How the News Feels: The Empathic Power of Literary Journalists

Available from: UMASS Press | AMAZON | BARNES & NOBLE | BOOKSHOP

Literary journalism’s origins can be traced to the nineteenth century, when it developed alongside the era’s sentimental literature. Combining fact-based reporting with the sentimentality of popular fiction, literary journalism encouraged readers to empathize with subjects by presenting more nuanced and engaging stories than typical news coverage. While women writers were central to the formation and ongoing significance of the genre, literary journalism scholarship has largely ignored their contributions. 

How the News Feels re-centers the work of a range of writers who were active from the nineteenth century until today, including Catharine Williams, Margaret Fuller, Nellie Bly, Winifred Black, Zora Neale Hurston, Joan Didion, Adrian Nicole LeBlanc, and Alexis Okeowo. Offering intimate access to their subjects’ thoughts, motivations, and yearnings, these journalists encouraged readers to empathize with society’s outcasts, from asylum inmates and murder suspects to “fallen women” and the working poor. As this carefully researched study shows, these writers succeeded in defining and developing the genre of literary journalism, with stories that inspire action, engender empathy, and narrow the gap between writer, subject, and audience.

How the News Feels is a pleasure to read due to Fitzgerald’s lucid, engaging, animated, and clear writing style. At the same time, it also makes a significant contribution to its field by expanding scholarly understanding of sentimentalism as not just a style but an ethos—an ethos that has significantly shaped the genre of literary journalism through the work of generations of woman and nonbinary writers.”—Laura R. Fisher, author of Reading for Reform: The Social Work of Literature in the Progressive Era

Not Your Mother’s Morals: How the New Sincerity is Changing Pop Culture for the Better

Available from: Amazon | Apple Books | Barnes & Noble

In Not Your Mother’s Morals: How the New Sincerity is Changing Pop Culture for the Better, Jonathan D. Fitzgerald argues that today’s popular music, movies, TV shows, and books are making the world a better place. For all the hand-wringing about the decline of morals and the cheapening of culture in our time, contemporary media brims with examples of fascinating and innovative art that promote positive and uplifting moral messages—without coming across as “preachy.”

The catch? Today’s moral messages can be quite different than the ones your mother taught you. Fitzgerald compares the pop culture of yesterday with that of today and finds that while both are committed to major ideals—especially God, Family, and Country—the nature of those commitments has shifted.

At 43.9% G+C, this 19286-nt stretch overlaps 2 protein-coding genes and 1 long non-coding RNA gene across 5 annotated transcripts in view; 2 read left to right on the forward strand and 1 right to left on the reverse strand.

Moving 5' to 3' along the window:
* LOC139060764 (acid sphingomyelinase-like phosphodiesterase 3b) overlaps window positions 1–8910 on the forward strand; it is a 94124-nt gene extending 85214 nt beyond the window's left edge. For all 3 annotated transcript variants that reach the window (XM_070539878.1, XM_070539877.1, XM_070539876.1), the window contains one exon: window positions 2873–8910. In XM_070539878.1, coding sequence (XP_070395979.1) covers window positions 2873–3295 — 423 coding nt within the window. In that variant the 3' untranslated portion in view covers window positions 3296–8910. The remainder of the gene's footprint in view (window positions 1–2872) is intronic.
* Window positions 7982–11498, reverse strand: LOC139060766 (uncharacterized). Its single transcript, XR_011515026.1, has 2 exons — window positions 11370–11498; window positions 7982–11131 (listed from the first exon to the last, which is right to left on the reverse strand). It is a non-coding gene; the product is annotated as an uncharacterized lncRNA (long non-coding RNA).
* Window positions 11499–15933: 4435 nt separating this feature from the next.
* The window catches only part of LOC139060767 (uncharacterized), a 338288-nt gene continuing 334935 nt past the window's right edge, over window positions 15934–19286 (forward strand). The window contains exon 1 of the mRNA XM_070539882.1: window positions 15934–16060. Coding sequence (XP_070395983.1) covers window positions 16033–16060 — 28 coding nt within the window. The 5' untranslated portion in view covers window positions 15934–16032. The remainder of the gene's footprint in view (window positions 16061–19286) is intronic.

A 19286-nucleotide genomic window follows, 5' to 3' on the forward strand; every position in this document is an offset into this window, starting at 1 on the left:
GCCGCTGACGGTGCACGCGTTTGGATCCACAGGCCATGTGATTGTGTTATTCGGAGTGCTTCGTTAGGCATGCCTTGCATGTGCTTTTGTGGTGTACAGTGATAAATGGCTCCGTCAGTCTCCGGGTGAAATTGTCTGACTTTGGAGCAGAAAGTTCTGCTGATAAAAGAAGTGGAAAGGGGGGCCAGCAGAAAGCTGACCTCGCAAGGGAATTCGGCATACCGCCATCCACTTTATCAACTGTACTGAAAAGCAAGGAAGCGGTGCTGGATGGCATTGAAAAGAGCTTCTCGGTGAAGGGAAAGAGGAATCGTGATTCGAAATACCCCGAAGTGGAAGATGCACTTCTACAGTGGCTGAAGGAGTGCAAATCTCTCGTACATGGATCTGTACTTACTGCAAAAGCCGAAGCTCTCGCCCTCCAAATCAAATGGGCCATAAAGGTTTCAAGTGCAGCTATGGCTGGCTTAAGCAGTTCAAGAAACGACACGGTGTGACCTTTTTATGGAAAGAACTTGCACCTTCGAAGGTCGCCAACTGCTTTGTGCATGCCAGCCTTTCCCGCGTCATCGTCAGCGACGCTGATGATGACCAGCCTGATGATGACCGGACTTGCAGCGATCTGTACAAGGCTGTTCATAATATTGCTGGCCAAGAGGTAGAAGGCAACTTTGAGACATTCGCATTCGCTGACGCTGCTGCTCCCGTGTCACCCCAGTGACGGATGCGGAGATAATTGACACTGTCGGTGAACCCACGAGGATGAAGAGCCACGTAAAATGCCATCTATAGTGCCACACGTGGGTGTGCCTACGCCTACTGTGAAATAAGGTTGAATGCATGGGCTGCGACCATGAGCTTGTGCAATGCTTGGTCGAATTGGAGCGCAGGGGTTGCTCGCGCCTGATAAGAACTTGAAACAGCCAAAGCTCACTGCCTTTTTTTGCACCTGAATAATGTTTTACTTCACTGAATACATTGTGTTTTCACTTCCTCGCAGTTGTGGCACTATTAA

In his witty, expressive style, Fitzgerald explains how we’ve arrived at the era of New Sincerity and why it’s good news for our future.


“Jonathan Fitzgerald is a young talent in the religion journalism world.”

-Mark Oppenheimer, “Beliefs” columnist for the New York Times and author

“In a world full of paper-thin facades and knock-offs, Jonathan Fitzgerald points the way forward to a more authentic future. In Not Your Mother’s Morals, he explains how the new sincerity movement in contemporary pop culture is making way for moral storytelling in unlikely places. I highly recommend this engaging book written by one of the rising generation’s most thoughtful cultural observers.”

– Jonathan Merritt, author of A Faith of Our Own: Following Jesus Beyond the Culture Wars

“I say this — and I say it sincerely — that Jonathan Fitzgerald is an astute observer of Christianity in Western culture. By turning ‘conventional wisdom’ on its head, he shows us some truth we would not otherwise have seen: that the ‘new sincerity’ is in fact good for us, for our faith, and for our culture. Someone might even say that it’s virtuous. Highly recommended.”

-Tony Jones blogs at Patheos, writes books on Christian theology, and is the theologian-in-residence at Solomon’s Porch in Minneapolis

“Our generation of writers has spent an enormous amount of energy trying to understand where Christian engagement with popular culture was going after the evangelical bubble exploded. ‘Not Your Mother’s Morals’ has arrived just as we’re able to start looking back and making sense of the trajectory, and it is an excellent guide to a cultural landscape that many of our parents are just beginning to understand.”

-David Sessions, religion reporter for Newsweek/The Daily Beast and founding editor of

“Fitzgerald is poignant, with a voice that forces you to confront the source of your perspective.  This work expresses emerging generations’ sentiments simply, effectively, and vitally.  He makes a point that many have felt, but few can articulate.”

-Andrew Schwab, Frontman of Project 86 and Author of The Tin Soldiers